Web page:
June 2004

Michael Farrelly


An Interview with Chuck Palahniuk

Chuck Palahniuk's books are a wicked crossbreed of Charles Bukowski and an over-stimulated librarian. From his first novel, the "cult" book Fight Club onward, Palahniuk's unabashedly harsh and compulsively readable prose has shocked the quite world of literature. Palahniuk's prose style, terse but packed with minute details, has brought new audiences into bookstores, and spawned a legion of committed fans. Palahniuk's latest book is a work of non-fiction called Stranger Than Fiction: True Stories and collects pieces he's written over the years for a variety of magazines and other sources. The book includes interviews with Marilyn Manson and Juliette Lewis, a portrait of the life of a corpse-sniffing dog and the Palahniuk's own quest for Brad Pitt lips.

Chuck Palahniuk answered Bookslut's questions via e-mail.

A lot of interviews with you seem to focus on the nihilistic views in your books. Does the focus on this aspect of your writing get tiresome?

Yeah, a little tiresome. Especially when I secretly know my work is very romantic, and ALWAYS about returning a lonely character to community with other people. There's a BIG difference between "not caring" or being "nihilistic" about a topic and simply not being enrolled by the drama presented by other people. Just because my characters CHOOSE not to react in standard, socially-appropriate ways -- that does not mean they don't care. They just reject ordinary dramas.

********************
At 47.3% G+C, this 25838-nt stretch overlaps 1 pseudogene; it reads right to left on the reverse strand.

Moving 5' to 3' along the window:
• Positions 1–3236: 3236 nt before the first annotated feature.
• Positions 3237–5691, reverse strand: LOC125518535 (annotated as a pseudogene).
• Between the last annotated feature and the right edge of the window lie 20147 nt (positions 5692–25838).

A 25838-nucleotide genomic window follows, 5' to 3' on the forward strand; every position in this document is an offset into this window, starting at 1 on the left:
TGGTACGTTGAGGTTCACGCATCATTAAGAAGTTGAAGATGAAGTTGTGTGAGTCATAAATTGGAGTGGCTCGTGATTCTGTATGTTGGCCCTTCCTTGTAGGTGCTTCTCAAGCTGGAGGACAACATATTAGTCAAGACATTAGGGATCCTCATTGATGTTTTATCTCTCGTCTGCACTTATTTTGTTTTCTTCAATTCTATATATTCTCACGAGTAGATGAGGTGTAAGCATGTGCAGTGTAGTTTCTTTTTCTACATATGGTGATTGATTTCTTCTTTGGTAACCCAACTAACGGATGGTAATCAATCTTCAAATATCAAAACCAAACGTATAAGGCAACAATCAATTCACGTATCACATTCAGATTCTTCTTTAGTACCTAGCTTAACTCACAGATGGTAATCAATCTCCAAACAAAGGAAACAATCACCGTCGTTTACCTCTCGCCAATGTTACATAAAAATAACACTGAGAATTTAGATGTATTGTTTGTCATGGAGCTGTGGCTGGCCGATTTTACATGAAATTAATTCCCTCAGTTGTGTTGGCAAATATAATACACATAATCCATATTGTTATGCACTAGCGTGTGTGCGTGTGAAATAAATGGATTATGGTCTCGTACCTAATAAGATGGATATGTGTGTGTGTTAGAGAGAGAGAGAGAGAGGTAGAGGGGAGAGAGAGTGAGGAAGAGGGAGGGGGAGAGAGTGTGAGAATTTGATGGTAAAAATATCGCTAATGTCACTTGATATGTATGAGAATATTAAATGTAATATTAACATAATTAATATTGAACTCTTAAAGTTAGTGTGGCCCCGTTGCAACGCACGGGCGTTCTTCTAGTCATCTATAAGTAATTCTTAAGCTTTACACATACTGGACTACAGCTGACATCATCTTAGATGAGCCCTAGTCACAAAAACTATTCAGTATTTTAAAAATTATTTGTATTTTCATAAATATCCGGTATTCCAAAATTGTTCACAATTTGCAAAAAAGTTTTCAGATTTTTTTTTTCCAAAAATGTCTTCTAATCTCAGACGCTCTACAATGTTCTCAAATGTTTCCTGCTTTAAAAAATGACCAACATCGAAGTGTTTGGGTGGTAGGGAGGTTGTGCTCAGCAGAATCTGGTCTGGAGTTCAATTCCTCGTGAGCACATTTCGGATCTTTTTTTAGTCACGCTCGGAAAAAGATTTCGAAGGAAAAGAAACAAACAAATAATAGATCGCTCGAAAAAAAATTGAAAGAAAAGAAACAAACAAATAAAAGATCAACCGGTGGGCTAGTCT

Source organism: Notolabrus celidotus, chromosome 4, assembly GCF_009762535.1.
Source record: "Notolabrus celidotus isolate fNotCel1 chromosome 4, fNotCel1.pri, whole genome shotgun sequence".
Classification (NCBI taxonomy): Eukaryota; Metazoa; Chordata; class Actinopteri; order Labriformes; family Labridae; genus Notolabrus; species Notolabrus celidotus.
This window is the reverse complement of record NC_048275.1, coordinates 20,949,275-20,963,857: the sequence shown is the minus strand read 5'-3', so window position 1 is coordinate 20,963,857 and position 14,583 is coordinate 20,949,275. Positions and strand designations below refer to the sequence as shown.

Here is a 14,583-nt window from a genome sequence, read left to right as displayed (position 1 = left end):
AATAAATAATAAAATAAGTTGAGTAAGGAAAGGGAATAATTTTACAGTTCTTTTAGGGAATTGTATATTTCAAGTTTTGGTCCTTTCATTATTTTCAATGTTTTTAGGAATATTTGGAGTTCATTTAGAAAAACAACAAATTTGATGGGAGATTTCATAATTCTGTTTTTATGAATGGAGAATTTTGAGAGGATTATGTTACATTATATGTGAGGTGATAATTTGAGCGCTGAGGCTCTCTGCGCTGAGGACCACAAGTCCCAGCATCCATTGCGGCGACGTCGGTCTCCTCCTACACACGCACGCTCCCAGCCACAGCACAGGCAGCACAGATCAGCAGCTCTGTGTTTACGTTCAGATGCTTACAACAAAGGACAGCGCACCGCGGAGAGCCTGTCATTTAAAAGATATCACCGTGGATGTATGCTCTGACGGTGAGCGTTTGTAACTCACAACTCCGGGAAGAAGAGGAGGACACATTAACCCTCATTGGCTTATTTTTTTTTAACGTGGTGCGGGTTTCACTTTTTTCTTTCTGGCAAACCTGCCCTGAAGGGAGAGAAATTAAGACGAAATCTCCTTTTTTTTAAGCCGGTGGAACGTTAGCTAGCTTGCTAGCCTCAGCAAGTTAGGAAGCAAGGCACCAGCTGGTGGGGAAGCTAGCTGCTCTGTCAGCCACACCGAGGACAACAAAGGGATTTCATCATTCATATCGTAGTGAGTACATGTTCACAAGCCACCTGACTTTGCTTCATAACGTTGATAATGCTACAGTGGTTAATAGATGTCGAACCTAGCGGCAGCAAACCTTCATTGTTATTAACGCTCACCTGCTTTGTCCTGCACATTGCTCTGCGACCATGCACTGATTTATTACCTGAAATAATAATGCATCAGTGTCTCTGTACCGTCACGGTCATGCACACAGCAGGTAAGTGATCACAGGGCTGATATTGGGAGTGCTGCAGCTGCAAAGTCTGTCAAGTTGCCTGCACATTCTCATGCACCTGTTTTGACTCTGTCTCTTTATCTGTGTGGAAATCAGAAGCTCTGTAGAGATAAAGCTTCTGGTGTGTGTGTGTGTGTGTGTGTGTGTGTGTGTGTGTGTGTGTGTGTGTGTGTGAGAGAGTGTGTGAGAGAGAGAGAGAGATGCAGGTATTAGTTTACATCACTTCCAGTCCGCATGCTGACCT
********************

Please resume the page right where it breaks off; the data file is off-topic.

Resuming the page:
In your new introduction to Fight Club you write how many people have thanked you for getting men in their lives to read again. Do you see your books as male in nature?

I did, but only because much of my reseach was done by listening to male peers gripe about their lives. Since the book came out, I'm finding that these "gripes" aren't limited to men. Everyone wants to be tested and challenged. Everyone would like a good, honest fight to exhaust their frustrations.